It’s Not About Me by Rabbi Josh Kahn


The apple does not fall far from the tree. The
relationship between Avraham and Lot is a good example
of this familiar saying. Lot certainly does not have the
same reputation as Avraham, but the kindness he
witnesses for years in the house of Avraham has its
impact. In fact, we find in last week’s Parsha that just as
Avraham immediately invites guests into his house the
moment he sees them, Lot, too, immediately takes in as
his guests the visitors he sees, even though the
punishment in Sedom for such a “crime” is death.
However, a close analysis of the storyline shows a
fundamental difference between the manner of Avraham’s
(and in our Parsha, Rivka’s) hospitality and that of Lot’s.
The Torah describes Lot sitting outside at night,
after having been elected the mayor of the town (according
to Chazal). He then sees visitors walking by and invites
them in. But his concern remains self-focused. He tells
them to first sleep, and only then to eat. Rashi points out
he does not want them to wash their feet because he
wants it to be noticeable that they have just arrived, which
will prevent him from getting in trouble for harboring
guests. His concern is not the comfort of his guests, but
rather his own wellbeing. He then tells them to leave early
in the morning. Although Lot’s hospitality was at great risk
to himself, the whole time his focus remained whether he
would get in trouble and not his guests’ comfort. In fact,
the Or Hachayim Hakadosh points out that Lot recognized
the angels as such because of the time he spent in
Avraham’s house, and therefore treated them with
kindness, implying that he was only hospitable to them
because of who they were.
On the other side of the coin, the Torah also
describes the actions of Avraham Avinu, the paradigm of
kindness. Three days after having had a Brit Milah,
Avraham sits outside his tent on an extremely hot day.
Why does he choose to sit in the brutal heat instead of his
air conditioned tent? It is because he is focused on
helping others, not himself. Upon seeing three men in the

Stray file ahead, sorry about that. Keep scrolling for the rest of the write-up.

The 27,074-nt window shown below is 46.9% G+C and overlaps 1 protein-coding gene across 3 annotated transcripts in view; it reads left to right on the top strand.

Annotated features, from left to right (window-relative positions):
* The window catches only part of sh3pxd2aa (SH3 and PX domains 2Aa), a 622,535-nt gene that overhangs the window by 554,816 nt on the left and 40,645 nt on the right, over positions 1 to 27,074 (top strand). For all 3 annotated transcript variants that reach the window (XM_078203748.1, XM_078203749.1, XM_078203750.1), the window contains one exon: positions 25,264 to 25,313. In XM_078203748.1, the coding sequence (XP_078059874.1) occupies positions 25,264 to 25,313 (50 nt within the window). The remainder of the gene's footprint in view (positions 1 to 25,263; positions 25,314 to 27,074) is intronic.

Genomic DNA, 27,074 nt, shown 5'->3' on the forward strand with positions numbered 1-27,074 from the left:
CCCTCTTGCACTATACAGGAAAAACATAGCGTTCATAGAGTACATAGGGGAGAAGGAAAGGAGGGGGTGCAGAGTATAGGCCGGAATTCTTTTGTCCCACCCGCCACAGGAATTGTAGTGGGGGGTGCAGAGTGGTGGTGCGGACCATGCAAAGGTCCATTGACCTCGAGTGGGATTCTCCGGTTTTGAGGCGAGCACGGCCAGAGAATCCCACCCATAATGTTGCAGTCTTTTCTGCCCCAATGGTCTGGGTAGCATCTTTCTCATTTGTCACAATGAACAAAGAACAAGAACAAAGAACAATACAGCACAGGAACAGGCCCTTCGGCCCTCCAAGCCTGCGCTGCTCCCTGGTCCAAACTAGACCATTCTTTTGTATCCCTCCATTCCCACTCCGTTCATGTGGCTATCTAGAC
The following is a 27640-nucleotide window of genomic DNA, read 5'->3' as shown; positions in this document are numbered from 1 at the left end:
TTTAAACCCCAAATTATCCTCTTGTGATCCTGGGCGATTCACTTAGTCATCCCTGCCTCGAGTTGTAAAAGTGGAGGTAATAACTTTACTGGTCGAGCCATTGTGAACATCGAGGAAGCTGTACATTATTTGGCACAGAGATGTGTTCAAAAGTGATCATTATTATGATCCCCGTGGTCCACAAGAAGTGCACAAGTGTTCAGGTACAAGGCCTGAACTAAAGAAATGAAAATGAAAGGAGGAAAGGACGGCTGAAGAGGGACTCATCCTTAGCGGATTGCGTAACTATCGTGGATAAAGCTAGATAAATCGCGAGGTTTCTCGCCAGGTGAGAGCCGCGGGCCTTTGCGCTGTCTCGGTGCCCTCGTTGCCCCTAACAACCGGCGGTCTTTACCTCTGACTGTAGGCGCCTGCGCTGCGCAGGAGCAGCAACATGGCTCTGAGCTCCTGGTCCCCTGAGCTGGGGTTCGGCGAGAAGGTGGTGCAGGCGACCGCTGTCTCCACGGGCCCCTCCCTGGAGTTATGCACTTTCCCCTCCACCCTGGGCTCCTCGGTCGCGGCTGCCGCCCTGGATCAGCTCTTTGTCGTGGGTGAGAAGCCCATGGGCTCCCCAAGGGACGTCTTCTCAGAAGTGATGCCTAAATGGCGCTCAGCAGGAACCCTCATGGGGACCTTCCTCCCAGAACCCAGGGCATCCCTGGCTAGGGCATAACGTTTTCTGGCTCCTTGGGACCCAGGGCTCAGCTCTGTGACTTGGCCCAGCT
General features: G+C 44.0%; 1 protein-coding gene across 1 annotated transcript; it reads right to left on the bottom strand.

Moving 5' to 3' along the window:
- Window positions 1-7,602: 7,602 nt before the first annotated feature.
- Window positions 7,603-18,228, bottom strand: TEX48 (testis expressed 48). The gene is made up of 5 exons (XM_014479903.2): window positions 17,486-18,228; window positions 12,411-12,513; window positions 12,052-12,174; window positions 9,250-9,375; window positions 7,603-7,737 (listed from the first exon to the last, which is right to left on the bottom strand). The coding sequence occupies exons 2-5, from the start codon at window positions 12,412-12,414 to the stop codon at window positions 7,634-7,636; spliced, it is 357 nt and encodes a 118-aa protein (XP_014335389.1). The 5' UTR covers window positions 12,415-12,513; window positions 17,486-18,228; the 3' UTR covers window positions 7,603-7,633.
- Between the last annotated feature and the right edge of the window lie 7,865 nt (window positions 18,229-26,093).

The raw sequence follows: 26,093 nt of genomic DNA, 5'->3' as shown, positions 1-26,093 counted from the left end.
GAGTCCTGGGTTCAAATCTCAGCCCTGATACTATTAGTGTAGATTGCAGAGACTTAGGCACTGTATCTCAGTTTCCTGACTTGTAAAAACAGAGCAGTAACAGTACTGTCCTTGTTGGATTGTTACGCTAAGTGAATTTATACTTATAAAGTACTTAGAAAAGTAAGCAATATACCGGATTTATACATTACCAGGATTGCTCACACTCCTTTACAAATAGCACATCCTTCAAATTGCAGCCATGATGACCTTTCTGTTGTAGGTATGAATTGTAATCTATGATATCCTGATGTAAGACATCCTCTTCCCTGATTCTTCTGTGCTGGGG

distance, Avraham runs to greet them, so that he may
perform an act of kindness. He then bows down to them

and calls them “Adonim,” “masters,” treating his guests as
royalty. The Ramban points out Avraham’s sensitivity to the fact
that these men were traveling and might not want to be delayed.
Avraham therefore tells them to wash their legs with cold water
to energize them, and he tells the guests they can leave
whenever they wish. The kindness embodied by Avraham
shows sensitivity to the needs of the recipient of the kindness.
The following story illustrates what it means to be
sensitive to the needs of the recipient. Before Pesach a woman
came to the Beit Halevi with a basic question. She wanted to
know if she could use milk for her Arba Kossot. The Beit Halevi,
not wanting to embarrass her about the simplicity of the
question, asked if she minded waiting while he looked for an
answer. He proceeded to open several Seforim and look around
until about five minutes later he returned with a bottle of wine
and a large piece of meat. Afterwards, a family member asked
the Beit Halevi, “I understand why you gave her wine, but what
about the meat?” The Beit Halevi gave a remarkable answer.
He explained that this woman might not have known she could
not use milk for the Arba Kossot, but everyone knows it is
forbidden to have milk and meat at the same meal. If this
woman was considering using milk for her Arba Kossot, she
must not have been able to afford any meat for the meal, and he
therefore gave her meat for Pesach. The Beit Halevi could have
given her a bottle of wine and told her she should use that
instead of milk. He would have still felt generous for not sending
her away empty handed, but instead he thought about what else
she might be missing.
This is the message of Avraham Avinu. With this in
mind It comes as no surprise that in this week’s Parsha,
Avraham looks for a wife for Yitzchak who will also embody this
type of kindness. Rivka, sensitive to the camels’ needs, offers
the water to Eliezer’s camels and without even waiting for Eliezer
to ask. Not only does Rivka offer water to the camels, but she
insists on refilling until the camels can not drink anymore. Even
more amazingly, during this whole process, Rivka runs back and
forth so as not to make them wait, even though she is doing
them a favor.
Avraham and Rivka provide a great example for us to try
to emulate. After all, the apple does not fall far from the tree.

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